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6. You want to switch your mind from “thinking mode” to “execution mode.”

Stop wasting time thinking about doing something that needs to be done and just do it! Time-boxing forces you to hunker down and get to work. Of course, it should be noted you can time-box your planning or goal-setting sessions, but the concept remains the same: you have to sit down and actually do your work.

7. You need to know how much time you’ve spent working on something.

Ever wondered how much time it took you to write up code for your website, process your emails, or go shopping for your dad’s birthday present? When you time-box tasks, not only do you create a set of finite tasks to accomplish with a certain period of time, you also conveniently create a record of how you spent your time. This information can be super-helpful if you need to enter in detailed info for your time sheets at work or are looking to better manage your time in general in your life.

8. You never set a deadline for tasks or projects.

The very nature of time-boxing is deadline driven; you set a specific period of time to complete a task or project and go do it. If you have trouble setting deadlines for larger tasks or projects, consider starting out small by time-boxing your daily tasks. You’ll get more and more practice reaching deadlines on a regular basis and in time will eventually be able to translate this towards your larger tasks and projects.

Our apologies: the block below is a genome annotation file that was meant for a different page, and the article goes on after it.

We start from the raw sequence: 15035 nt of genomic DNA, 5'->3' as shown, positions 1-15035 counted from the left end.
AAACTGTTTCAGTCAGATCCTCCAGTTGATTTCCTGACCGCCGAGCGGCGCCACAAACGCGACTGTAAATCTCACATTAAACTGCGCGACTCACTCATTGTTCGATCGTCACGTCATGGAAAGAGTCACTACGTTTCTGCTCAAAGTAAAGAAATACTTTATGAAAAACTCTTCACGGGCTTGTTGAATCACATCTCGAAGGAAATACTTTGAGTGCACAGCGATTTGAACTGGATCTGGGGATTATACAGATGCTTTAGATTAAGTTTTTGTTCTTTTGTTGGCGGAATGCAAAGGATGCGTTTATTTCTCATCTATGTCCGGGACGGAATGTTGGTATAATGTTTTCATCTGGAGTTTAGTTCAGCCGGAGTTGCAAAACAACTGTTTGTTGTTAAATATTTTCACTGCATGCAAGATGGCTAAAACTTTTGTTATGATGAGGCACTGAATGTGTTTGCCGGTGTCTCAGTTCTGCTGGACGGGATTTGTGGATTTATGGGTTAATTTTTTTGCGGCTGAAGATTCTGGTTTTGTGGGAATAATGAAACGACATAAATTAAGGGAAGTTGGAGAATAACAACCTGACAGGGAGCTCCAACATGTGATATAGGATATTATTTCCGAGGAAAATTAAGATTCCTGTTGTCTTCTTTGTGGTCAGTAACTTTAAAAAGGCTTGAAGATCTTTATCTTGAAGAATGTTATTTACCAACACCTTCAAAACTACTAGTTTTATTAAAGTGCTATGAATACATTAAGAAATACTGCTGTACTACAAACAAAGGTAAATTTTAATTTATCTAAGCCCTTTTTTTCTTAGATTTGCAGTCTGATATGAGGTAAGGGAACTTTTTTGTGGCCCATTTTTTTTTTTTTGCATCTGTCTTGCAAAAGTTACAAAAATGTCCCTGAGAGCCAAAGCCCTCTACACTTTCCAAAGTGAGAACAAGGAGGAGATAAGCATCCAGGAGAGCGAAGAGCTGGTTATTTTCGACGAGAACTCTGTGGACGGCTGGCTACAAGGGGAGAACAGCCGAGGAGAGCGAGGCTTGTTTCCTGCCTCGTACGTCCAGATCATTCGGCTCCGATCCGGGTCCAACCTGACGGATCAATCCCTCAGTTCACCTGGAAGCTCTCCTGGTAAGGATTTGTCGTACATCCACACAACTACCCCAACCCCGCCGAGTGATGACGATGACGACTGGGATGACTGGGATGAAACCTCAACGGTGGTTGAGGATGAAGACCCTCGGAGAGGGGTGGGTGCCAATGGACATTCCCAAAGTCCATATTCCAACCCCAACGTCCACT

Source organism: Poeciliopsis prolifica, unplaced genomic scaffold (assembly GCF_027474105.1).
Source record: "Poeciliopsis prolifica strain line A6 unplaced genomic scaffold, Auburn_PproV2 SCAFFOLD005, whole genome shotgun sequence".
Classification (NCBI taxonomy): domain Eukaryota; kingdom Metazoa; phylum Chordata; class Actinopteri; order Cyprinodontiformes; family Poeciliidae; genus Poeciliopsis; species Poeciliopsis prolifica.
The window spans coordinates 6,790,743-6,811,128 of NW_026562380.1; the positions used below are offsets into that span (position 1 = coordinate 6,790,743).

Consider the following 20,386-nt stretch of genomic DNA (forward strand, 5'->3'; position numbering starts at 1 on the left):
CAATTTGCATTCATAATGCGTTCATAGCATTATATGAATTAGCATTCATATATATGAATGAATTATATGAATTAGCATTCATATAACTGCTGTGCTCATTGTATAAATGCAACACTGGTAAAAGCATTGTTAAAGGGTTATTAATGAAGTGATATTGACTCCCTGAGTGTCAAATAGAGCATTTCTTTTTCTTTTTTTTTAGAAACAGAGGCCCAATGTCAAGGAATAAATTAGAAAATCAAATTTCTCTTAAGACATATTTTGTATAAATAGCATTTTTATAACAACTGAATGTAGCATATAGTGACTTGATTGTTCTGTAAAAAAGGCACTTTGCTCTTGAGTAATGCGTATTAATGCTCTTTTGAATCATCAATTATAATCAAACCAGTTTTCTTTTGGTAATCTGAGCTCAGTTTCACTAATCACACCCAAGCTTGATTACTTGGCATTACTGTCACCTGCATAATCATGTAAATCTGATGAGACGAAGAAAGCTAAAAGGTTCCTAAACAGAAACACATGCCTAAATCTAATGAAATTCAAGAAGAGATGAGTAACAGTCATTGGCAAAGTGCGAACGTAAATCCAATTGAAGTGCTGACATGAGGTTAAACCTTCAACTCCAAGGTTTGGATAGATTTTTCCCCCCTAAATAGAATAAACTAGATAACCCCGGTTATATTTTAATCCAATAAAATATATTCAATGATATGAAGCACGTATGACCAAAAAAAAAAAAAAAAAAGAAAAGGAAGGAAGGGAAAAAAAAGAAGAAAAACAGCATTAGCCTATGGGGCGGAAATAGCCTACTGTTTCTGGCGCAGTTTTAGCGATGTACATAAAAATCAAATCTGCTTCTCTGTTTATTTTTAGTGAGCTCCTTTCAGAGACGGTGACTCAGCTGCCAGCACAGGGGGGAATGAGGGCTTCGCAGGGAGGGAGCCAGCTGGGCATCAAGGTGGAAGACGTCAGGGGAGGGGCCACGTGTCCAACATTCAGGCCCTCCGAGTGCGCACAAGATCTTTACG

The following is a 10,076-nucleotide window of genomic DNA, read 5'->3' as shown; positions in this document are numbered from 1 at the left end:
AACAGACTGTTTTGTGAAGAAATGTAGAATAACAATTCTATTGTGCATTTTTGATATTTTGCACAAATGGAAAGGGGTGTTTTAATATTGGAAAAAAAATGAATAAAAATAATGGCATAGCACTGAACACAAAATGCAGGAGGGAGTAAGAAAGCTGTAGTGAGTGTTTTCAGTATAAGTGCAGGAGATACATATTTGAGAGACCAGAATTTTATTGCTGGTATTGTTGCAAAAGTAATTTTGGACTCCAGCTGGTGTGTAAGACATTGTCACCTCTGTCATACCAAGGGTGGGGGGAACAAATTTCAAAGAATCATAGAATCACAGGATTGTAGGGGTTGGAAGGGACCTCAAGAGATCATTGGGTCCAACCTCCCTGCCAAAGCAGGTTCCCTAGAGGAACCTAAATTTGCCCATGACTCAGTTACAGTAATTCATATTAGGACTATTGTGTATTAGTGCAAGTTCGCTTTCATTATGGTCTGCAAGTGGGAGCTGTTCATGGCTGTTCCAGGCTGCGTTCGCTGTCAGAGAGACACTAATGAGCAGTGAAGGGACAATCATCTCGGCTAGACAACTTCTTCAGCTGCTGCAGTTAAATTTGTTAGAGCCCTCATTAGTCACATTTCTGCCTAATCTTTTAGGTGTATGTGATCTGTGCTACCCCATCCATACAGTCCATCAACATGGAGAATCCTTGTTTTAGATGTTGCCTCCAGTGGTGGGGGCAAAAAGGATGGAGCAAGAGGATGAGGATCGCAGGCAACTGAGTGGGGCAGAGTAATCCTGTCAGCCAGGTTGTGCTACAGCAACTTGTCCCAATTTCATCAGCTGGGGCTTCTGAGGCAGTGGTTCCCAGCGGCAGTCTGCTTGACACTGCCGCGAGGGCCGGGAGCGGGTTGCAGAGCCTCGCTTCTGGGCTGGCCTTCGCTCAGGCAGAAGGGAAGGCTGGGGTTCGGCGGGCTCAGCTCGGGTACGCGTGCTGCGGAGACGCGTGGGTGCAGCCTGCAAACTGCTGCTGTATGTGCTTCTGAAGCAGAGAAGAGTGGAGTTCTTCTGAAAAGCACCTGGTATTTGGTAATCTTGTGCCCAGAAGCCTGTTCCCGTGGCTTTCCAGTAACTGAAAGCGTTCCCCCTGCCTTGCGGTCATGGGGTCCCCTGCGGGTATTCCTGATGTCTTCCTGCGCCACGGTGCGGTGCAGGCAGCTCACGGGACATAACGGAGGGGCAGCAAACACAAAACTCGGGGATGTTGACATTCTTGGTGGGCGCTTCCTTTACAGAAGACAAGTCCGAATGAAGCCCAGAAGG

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9. You want to know which tasks need more or less time to complete.

An important part of time management is knowing how long it will take you to complete something, be it filing six pieces of paper or restocking an entire office supply cabinet with paper and print cartridges. Time-boxing can help you gauge whether or not you are actually giving yourself enough time to complete a task. As a matter of fact, evaluating your time-boxing segments can be a real eye opener! Most likely you’d want to strongly reconsider the 15 minutes you gave yourself to edit a detailed, 75-page report, or the 50 minutes you gave yourself to type up a quick, five-sentence note for your supervisor.

10. You want to create equal results in all of your work.